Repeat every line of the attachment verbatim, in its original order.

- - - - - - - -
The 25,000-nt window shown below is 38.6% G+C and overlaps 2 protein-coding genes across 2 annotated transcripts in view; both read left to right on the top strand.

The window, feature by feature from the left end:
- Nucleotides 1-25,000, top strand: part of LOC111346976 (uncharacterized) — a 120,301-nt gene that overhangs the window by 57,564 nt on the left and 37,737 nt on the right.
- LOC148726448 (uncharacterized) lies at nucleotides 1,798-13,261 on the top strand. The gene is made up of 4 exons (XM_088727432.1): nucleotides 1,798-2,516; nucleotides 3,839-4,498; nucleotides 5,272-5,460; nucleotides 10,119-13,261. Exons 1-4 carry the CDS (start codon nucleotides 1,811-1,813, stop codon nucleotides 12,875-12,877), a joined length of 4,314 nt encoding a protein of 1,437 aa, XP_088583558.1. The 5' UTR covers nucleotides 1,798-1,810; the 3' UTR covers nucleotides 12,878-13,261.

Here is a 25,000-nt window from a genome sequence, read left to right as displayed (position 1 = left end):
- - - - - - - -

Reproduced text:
The 25,000-nt window shown below is 38.6% G+C and overlaps 2 protein-coding genes across 2 annotated transcripts in view; both read left to right on the top strand.

The window, feature by feature from the left end:
- Nucleotides 1-25,000, top strand: part of LOC111346976 (uncharacterized) — a 120,301-nt gene that overhangs the window by 57,564 nt on the left and 37,737 nt on the right.
- LOC148726448 (uncharacterized) lies at nucleotides 1,798-13,261 on the top strand. The gene is made up of 4 exons (XM_088727432.1): nucleotides 1,798-2,516; nucleotides 3,839-4,498; nucleotides 5,272-5,460; nucleotides 10,119-13,261. Exons 1-4 carry the CDS (start codon nucleotides 1,811-1,813, stop codon nucleotides 12,875-12,877), a joined length of 4,314 nt encoding a protein of 1,437 aa, XP_088583558.1. The 5' UTR covers nucleotides 1,798-1,810; the 3' UTR covers nucleotides 12,878-13,261.

Here is a 25,000-nt window from a genome sequence, read left to right as displayed (position 1 = left end):